Whether you’re a woman who’s given birth once, twice, three times or more, you’ve likely experienced an adjustment stage known as baby blues. Upwards of 80 percent of mothers experience this, where hormonal changes, physical recovery from birthing, and lack of sleep from tending to your new baby’s patterns create irritability, mood swings, weariness and frustration. Baby blues generally pass within two weeks as your mind, body and soul refuels. Time is a great healer, and soon your emotional and physical struggles diminish—and then recede altogether.
But for some moms, about 20 percent, this challenging experience doesn’t get better with time. In fact, it continues to linger and worsens, where symptoms become so intense that your find yourself completely overwhelmed. This experience is called Postpartum Depression (PPD) and is a serious mental health concern.
Postpartum Depression is a category of Major Depressive Disorder, which can occur four weeks after birth and up to one year post delivery. Postpartum Depression is sometimes called Postnatal Depression, Postpartum Depression with Anxiety and Maternal Depression. Science tells us that PPD often goes unrecognized because changes in sleep, appetite, attitude and behavior are attributed to normal pregnancy and postpartum changes by family, friends—even health professionals. So, the opportunity to “see” the illness is swayed by these beliefs. Then we have another issue, where many mothers feel shame when they can’t tend to their babies. They often suffer in silence—hoping things will get better. These mothers don’t realize they’re in the midst of a serious, but treatable illness. The combination of misdiagnosis and shame about needing help worsens the trajectory of the PPD and slows recovery. Given these circumstances, research reports that only about 50 percent of women with PPD are recognized and receive treatment.
I was a young psychologist when I had my first child. I was treated previously for depression and new that it was likely that I'd experience Postpartum Depression. I readied myself throughout my pregnancy. Upon delivery, I discovered that I wasn’t really prepared for how PPD immediately took hold. I felt not only overwhelmed by having a baby, my body was crushed by fatigue, and my mind swirled with doubts, guilt and worry. I felt extremely fragile, which was different from my previous depressive experiences.
I immediately began antidepressant therapy and within several weeks, I felt better. And then by about the 3rd month, I was back to my old self. Once I returned to work, I spent some time reflecting on how I was shamed considerably by several friends and family members for not being able to “cope” with my daughter—while others fiercely supported me. It was a most unique experience to view this as both a clinician who treated others with PPD and experiencing it personally.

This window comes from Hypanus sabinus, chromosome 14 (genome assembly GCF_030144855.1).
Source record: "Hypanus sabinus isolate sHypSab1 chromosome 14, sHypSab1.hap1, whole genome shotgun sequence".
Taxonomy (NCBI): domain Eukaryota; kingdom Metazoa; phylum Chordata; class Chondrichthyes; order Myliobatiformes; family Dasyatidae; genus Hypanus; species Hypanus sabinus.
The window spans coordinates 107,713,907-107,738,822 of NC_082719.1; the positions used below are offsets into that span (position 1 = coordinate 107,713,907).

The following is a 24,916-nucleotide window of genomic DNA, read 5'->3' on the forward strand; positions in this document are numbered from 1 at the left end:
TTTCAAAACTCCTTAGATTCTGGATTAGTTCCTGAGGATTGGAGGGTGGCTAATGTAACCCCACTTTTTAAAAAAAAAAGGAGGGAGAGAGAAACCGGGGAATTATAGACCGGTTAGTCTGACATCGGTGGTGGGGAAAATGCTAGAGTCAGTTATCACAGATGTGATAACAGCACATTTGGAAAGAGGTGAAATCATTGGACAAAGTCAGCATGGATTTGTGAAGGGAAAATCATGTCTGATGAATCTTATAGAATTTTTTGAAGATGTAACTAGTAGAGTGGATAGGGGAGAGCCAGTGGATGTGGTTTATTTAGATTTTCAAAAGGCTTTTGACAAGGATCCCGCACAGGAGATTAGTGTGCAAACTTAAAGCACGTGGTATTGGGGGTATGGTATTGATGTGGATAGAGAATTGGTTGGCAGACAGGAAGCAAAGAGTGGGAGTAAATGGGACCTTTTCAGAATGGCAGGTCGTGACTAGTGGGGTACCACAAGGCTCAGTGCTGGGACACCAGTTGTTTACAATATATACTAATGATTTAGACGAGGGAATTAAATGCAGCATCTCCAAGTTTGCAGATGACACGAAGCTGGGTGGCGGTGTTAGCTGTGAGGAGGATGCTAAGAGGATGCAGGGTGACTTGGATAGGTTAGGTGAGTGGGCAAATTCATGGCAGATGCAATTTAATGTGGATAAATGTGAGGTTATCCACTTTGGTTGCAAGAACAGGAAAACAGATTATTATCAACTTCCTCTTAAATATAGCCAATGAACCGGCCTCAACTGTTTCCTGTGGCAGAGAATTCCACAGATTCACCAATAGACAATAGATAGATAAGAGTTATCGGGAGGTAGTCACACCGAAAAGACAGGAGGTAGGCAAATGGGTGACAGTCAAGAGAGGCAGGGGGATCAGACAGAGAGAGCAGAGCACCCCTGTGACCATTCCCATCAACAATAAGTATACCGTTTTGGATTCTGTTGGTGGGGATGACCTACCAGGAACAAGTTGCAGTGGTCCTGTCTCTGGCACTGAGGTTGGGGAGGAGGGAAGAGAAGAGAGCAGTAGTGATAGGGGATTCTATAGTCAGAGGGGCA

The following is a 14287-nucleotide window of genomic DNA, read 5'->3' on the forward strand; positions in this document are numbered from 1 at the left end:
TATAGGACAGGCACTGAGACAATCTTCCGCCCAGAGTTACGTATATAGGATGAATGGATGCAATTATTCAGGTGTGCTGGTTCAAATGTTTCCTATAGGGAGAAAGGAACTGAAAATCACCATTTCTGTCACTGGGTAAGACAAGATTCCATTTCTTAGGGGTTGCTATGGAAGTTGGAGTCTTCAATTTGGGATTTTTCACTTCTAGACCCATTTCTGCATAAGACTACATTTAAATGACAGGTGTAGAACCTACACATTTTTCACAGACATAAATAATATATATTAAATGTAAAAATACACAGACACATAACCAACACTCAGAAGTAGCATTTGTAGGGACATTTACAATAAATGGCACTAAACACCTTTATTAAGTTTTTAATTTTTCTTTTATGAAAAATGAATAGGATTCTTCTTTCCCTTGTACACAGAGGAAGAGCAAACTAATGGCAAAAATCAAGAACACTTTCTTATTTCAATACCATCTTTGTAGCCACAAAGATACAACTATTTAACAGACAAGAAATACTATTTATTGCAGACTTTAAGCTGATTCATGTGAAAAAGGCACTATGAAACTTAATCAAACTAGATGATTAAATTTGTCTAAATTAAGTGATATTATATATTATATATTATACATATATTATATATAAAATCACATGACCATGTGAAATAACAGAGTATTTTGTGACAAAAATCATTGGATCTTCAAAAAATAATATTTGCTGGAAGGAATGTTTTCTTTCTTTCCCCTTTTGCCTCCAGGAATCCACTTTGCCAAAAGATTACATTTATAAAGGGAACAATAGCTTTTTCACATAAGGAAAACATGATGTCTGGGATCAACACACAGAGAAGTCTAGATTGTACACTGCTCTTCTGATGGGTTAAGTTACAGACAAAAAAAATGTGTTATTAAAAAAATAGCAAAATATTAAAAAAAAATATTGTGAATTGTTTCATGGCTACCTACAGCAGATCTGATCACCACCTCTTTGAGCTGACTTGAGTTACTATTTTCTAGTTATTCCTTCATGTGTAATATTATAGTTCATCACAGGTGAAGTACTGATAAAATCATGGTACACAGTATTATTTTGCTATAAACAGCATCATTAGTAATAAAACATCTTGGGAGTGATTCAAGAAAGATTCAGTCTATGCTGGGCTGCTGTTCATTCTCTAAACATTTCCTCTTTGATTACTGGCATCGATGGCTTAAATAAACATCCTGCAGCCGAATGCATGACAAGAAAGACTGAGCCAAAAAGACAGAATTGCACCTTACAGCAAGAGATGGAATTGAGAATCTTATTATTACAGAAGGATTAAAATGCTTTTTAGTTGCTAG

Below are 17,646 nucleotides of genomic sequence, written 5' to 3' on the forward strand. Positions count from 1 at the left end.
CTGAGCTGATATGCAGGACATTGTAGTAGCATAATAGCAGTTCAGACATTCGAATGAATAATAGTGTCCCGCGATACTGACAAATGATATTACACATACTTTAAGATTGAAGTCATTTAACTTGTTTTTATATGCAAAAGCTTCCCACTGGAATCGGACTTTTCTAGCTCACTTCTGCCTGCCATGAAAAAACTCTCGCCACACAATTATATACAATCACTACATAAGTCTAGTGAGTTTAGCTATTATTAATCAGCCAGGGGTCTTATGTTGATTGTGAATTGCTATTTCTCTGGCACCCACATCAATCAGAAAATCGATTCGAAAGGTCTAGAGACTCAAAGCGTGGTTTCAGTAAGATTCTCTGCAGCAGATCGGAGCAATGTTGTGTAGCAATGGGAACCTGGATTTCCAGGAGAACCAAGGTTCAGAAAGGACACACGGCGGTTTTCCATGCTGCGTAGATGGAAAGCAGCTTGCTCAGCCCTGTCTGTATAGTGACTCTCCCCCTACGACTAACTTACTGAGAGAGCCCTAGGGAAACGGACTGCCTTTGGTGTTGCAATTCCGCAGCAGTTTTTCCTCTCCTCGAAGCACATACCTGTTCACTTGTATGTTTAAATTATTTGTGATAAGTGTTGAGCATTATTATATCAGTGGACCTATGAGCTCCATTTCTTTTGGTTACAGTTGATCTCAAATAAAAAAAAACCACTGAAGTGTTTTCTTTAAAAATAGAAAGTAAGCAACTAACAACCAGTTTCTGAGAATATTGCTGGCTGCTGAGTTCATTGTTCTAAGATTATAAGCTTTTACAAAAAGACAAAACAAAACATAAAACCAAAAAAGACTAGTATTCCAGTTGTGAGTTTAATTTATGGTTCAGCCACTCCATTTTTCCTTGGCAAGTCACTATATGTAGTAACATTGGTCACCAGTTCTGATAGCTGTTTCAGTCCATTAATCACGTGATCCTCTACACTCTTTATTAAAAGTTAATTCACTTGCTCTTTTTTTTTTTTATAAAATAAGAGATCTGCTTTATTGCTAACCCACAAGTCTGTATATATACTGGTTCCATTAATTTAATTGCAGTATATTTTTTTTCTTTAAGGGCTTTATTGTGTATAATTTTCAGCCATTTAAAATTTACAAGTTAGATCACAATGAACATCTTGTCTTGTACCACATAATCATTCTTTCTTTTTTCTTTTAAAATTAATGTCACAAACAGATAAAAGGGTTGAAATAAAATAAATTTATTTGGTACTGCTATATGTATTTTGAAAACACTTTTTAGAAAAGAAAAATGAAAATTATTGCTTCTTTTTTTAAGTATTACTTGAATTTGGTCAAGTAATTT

Symptoms of Postpartum Depression
Postpartum Depression can present in physical, emotional and cognitive ways. Here's a list of some of the symptoms.
Afraid to be left alone with your baby Anxiety, feelings of dread and worry
Difficulty remembering things Feeling disconnected from others
Feeling overwhelmed Frequent crying, about little things
Guilt about not being able to cope Helplessness and hopelessness
Irritability, agitation Looping of unwanted thoughts
Loss of energy, fatigue Loss of interest in self-care
Loss of interest in doing things Not capable of caring for your baby
Not feeling up to doing tasks Panic, shortness of breath
Persistent sadness Poor concentration/indecisiveness
Recurrent thoughts of death/suicide Significant appetite changes
Sleeping difficulties Worried about your future
What Causes Postpartum Depression?
Research reports that there doesn’t appear to be one single cause, but rather a variety of factors that contribute to PPD. The important thing to know is that Postpartum Depression is not a result of being weak, lazy or inadequate as a mother. It is a real illness.
Much has been done over the last few years to study evidenced based methods to help mothers gain recovery. For Postpartum Depression, the treatments of choice include antidepressant medications and psychotherapy. In addition, holistic treatments can bolster traditional treatments, many of which I recommend.
Postpartum Depression affects about 20% of new moms. Early identification, evidence based treatments and holistic supports can minimize the impact of this serious, but treatable mood disorder. I know many moms out there reading this will feel worried their symptoms won’t ever go away, or they may not bond with their babies, or that worse things will loom in the distance. But as a clinician who’s spent over 25 years treating women with PPD, I know that treatment works and recovery comes.
And as a mom, myself, who’s gone through Postpartum Depression, knowing its darkness, its crushing chaos, the numbing detachment and feelings of inadequacy, it will end.
And you will bond with your baby.
And you will feel better.
Dr. Deborah Serani is a psychologist, professor and author of the award-winning books "Living with Depression," "Depression and Your Child: A Guide for Parents and Caregivers," and “Depression in Later Life."